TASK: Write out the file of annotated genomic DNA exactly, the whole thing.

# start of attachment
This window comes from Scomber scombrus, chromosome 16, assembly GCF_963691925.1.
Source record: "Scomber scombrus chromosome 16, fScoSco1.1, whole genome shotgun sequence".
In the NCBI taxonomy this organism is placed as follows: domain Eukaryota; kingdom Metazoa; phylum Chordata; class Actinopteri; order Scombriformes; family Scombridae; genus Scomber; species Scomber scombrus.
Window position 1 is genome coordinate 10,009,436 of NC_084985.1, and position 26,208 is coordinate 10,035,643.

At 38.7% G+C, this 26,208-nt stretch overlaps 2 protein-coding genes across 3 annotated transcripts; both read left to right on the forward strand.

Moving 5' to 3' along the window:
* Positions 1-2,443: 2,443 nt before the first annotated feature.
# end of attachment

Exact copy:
This window comes from Scomber scombrus, chromosome 16, assembly GCF_963691925.1.
Source record: "Scomber scombrus chromosome 16, fScoSco1.1, whole genome shotgun sequence".
In the NCBI taxonomy this organism is placed as follows: domain Eukaryota; kingdom Metazoa; phylum Chordata; class Actinopteri; order Scombriformes; family Scombridae; genus Scomber; species Scomber scombrus.
Window position 1 is genome coordinate 10,009,436 of NC_084985.1, and position 26,208 is coordinate 10,035,643.

At 38.7% G+C, this 26,208-nt stretch overlaps 2 protein-coding genes across 3 annotated transcripts; both read left to right on the forward strand.

Moving 5' to 3' along the window:
* Positions 1-2,443: 2,443 nt before the first annotated feature.